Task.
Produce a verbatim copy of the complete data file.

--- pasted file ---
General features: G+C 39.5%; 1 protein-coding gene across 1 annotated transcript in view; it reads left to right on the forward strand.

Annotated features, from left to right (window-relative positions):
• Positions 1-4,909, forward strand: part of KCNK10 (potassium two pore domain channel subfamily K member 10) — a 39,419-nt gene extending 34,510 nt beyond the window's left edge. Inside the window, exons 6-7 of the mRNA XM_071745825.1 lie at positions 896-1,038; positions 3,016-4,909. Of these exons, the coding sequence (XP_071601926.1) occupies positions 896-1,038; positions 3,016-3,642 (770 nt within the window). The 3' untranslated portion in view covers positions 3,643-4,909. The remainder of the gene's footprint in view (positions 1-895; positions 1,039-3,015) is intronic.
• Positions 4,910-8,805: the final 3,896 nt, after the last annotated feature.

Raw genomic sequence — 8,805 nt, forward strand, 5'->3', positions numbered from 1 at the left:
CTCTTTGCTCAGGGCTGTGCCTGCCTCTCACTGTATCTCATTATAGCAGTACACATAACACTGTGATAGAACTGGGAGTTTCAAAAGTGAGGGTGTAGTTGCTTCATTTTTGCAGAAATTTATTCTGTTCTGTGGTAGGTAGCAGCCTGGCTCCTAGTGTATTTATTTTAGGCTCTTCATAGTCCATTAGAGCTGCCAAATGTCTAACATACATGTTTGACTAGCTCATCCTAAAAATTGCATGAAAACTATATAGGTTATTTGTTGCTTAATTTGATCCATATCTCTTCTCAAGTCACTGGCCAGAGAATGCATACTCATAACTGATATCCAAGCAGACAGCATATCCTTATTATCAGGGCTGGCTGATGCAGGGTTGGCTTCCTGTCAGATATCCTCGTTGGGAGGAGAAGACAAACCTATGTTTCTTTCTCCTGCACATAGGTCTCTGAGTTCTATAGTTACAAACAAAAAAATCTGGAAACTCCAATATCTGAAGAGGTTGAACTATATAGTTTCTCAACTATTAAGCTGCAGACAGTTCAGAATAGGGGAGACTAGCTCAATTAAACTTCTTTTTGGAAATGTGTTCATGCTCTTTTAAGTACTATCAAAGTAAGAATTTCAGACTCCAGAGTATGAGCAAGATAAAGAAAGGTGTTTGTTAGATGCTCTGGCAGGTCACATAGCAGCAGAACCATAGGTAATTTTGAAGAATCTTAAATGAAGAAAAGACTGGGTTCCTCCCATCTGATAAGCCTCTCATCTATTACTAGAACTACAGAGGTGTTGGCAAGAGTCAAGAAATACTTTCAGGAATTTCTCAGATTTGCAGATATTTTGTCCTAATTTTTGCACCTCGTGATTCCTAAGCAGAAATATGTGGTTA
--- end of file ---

General features: G+C 39.5%; 1 protein-coding gene across 1 annotated transcript in view; it reads left to right on the forward strand.

Annotated features, from left to right (window-relative positions):
• Positions 1-4,909, forward strand: part of KCNK10 (potassium two pore domain channel subfamily K member 10) — a 39,419-nt gene extending 34,510 nt beyond the window's left edge. Inside the window, exons 6-7 of the mRNA XM_071745825.1 lie at positions 896-1,038; positions 3,016-4,909. Of these exons, the coding sequence (XP_071601926.1) occupies positions 896-1,038; positions 3,016-3,642 (770 nt within the window). The 3' untranslated portion in view covers positions 3,643-4,909. The remainder of the gene's footprint in view (positions 1-895; positions 1,039-3,015) is intronic.
• Positions 4,910-8,805: the final 3,896 nt, after the last annotated feature.

Raw genomic sequence — 8,805 nt, forward strand, 5'->3', positions numbered from 1 at the left:
CTCTTTGCTCAGGGCTGTGCCTGCCTCTCACTGTATCTCATTATAGCAGTACACATAACACTGTGATAGAACTGGGAGTTTCAAAAGTGAGGGTGTAGTTGCTTCATTTTTGCAGAAATTTATTCTGTTCTGTGGTAGGTAGCAGCCTGGCTCCTAGTGTATTTATTTTAGGCTCTTCATAGTCCATTAGAGCTGCCAAATGTCTAACATACATGTTTGACTAGCTCATCCTAAAAATTGCATGAAAACTATATAGGTTATTTGTTGCTTAATTTGATCCATATCTCTTCTCAAGTCACTGGCCAGAGAATGCATACTCATAACTGATATCCAAGCAGACAGCATATCCTTATTATCAGGGCTGGCTGATGCAGGGTTGGCTTCCTGTCAGATATCCTCGTTGGGAGGAGAAGACAAACCTATGTTTCTTTCTCCTGCACATAGGTCTCTGAGTTCTATAGTTACAAACAAAAAAATCTGGAAACTCCAATATCTGAAGAGGTTGAACTATATAGTTTCTCAACTATTAAGCTGCAGACAGTTCAGAATAGGGGAGACTAGCTCAATTAAACTTCTTTTTGGAAATGTGTTCATGCTCTTTTAAGTACTATCAAAGTAAGAATTTCAGACTCCAGAGTATGAGCAAGATAAAGAAAGGTGTTTGTTAGATGCTCTGGCAGGTCACATAGCAGCAGAACCATAGGTAATTTTGAAGAATCTTAAATGAAGAAAAGACTGGGTTCCTCCCATCTGATAAGCCTCTCATCTATTACTAGAACTACAGAGGTGTTGGCAAGAGTCAAGAAATACTTTCAGGAATTTCTCAGATTTGCAGATATTTTGTCCTAATTTTTGCACCTCGTGATTCCTAAGCAGAAATATGTGGTTA